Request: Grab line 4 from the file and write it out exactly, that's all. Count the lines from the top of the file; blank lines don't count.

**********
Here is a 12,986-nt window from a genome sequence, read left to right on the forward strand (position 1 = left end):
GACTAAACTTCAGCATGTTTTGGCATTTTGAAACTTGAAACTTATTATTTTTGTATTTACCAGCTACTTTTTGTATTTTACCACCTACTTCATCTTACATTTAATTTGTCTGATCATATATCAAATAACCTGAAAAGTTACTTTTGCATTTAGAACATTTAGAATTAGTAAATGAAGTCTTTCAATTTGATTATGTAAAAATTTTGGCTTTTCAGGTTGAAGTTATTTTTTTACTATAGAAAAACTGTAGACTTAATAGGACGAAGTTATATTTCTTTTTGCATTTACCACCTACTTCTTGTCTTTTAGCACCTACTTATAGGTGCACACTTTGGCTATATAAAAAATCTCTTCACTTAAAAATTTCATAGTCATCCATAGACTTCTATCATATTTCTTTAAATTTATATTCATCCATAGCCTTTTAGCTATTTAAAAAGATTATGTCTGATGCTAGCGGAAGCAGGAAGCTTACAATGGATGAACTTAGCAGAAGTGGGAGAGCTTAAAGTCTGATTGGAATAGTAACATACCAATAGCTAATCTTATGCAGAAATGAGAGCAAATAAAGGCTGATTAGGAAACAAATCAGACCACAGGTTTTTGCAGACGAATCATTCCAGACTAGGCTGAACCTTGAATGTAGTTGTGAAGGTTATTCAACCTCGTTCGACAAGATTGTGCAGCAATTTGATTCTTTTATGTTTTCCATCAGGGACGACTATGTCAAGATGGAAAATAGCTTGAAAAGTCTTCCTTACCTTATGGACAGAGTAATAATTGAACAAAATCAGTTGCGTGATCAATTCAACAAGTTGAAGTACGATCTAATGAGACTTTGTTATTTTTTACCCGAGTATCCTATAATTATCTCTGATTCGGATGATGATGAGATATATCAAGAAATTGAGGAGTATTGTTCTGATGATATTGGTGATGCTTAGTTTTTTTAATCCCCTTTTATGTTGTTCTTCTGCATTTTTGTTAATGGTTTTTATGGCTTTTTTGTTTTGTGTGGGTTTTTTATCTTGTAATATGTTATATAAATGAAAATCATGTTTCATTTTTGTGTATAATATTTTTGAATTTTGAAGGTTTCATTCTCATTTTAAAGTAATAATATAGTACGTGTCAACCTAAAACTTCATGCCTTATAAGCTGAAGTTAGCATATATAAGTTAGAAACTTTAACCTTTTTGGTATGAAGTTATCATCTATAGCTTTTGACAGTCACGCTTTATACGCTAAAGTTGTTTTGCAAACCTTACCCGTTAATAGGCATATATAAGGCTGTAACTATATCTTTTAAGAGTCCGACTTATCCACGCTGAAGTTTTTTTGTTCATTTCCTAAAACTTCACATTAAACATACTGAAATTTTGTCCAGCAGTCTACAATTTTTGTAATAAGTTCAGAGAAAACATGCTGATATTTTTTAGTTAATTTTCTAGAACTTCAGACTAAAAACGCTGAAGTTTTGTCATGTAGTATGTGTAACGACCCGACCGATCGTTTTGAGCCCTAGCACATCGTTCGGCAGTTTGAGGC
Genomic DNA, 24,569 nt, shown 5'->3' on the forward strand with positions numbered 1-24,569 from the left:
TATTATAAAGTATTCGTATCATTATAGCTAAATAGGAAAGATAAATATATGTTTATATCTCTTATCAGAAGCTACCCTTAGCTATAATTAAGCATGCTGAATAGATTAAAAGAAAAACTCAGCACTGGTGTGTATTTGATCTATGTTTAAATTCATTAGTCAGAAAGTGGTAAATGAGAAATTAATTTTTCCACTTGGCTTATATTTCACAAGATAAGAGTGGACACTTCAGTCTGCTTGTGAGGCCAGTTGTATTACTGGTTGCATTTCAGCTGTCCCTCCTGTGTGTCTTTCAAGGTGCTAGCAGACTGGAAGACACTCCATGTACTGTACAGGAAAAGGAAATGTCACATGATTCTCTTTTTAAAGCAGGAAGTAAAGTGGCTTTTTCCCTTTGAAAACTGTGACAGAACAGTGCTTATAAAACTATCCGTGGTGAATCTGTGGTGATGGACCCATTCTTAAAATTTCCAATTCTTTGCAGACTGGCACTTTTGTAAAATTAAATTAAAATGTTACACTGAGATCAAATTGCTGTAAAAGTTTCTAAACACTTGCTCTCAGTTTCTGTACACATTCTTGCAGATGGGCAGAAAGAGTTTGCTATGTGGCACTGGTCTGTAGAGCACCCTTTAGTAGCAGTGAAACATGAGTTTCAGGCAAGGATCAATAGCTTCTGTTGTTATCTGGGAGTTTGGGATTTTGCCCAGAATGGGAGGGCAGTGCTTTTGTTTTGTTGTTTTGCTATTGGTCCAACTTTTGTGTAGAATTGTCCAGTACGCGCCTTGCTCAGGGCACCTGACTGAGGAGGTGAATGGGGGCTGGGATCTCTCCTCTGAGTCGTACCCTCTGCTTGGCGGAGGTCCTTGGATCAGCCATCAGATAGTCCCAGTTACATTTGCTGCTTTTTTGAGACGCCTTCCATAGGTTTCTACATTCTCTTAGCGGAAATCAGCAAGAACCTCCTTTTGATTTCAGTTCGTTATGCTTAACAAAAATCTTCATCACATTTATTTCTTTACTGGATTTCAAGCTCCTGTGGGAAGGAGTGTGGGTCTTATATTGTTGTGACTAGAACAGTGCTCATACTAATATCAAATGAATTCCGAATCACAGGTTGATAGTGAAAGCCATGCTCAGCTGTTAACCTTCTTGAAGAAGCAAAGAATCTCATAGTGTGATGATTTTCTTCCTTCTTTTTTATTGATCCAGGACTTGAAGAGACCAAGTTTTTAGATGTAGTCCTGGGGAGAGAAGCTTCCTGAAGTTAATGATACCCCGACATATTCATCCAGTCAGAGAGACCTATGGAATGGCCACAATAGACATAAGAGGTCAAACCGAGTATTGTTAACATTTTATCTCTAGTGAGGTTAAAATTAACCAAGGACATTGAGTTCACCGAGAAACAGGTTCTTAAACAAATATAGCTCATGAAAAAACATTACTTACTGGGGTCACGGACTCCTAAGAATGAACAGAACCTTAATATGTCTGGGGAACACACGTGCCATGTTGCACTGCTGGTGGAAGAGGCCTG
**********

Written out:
TATTATAAAGTATTCGTATCATTATAGCTAAATAGGAAAGATAAATATATGTTTATATCTCTTATCAGAAGCTACCCTTAGCTATAATTAAGCATGCTGAATAGATTAAAAGAAAAACTCAGCACTGGTGTGTATTTGATCTATGTTTAAATTCATTAGTCAGAAAGTGGTAAATGAGAAATTAATTTTTCCACTTGGCTTATATTTCACAAGATAAGAGTGGACACTTCAGTCTGCTTGTGAGGCCAGTTGTATTACTGGTTGCATTTCAGCTGTCCCTCCTGTGTGTCTTTCAAGGTGCTAGCAGACTGGAAGACACTCCATGTACTGTACAGGAAAAGGAAATGTCACATGATTCTCTTTTTAAAGCAGGAAGTAAAGTGGCTTTTTCCCTTTGAAAACTGTGACAGAACAGTGCTTATAAAACTATCCGTGGTGAATCTGTGGTGATGGACCCATTCTTAAAATTTCCAATTCTTTGCAGACTGGCACTTTTGTAAAATTAAATTAAAATGTTACACTGAGATCAAATTGCTGTAAAAGTTTCTAAACACTTGCTCTCAGTTTCTGTACACATTCTTGCAGATGGGCAGAAAGAGTTTGCTATGTGGCACTGGTCTGTAGAGCACCCTTTAGTAGCAGTGAAACATGAGTTTCAGGCAAGGATCAATAGCTTCTGTTGTTATCTGGGAGTTTGGGATTTTGCCCAGAATGGGAGGGCAGTGCTTTTGTTTTGTTGTTTTGCTATTGGTCCAACTTTTGTGTAGAATTGTCCAGTACGCGCCTTGCTCAGGGCACCTGACTGAGGAGGTGAATGGGGGCTGGGATCTCTCCTCTGAGTCGTACCCTCTGCTTGGCGGAGGTCCTTGGATCAGCCATCAGATAGTCCCAGTTACATTTGCTGCTTTTTTGAGACGCCTTCCATAGGTTTCTACATTCTCTTAGCGGAAATCAGCAAGAACCTCCTTTTGATTTCAGTTCGTTATGCTTAACAAAAATCTTCATCACATTTATTTCTTTACTGGATTTCAAGCTCCTGTGGGAAGGAGTGTGGGTCTTATATTGTTGTGACTAGAACAGTGCTCATACTAATATCAAATGAATTCCGAATCACAGGTTGATAGTGAAAGCCATGCTCAGCTGTTAACCTTCTTGAAGAAGCAAAGAATCTCATAGTGTGATGATTTTCTTCCTTCTTTTTTATTGATCCAGGACTTGAAGAGACCAAGTTTTTAGATGTAGTCCTGGGGAGAGAAGCTTCCTGAAGTTAATGATACCCCGACATATTCATCCAGTCAGAGAGACCTATGGAATGGCCACAATAGACATAAGAGGTCAAACCGAGTATTGTTAACATTTTATCTCTAGTGAGGTTAAAATTAACCAAGGACATTGAGTTCACCGAGAAACAGGTTCTTAAACAAATATAGCTCATGAAAAAACATTACTTACTGGGGTCACGGACTCCTAAGAATGAACAGAACCTTAATATGTCTGGGGAACACACGTGCCATGTTGCACTGCTGGTGGAAGAGGCCTG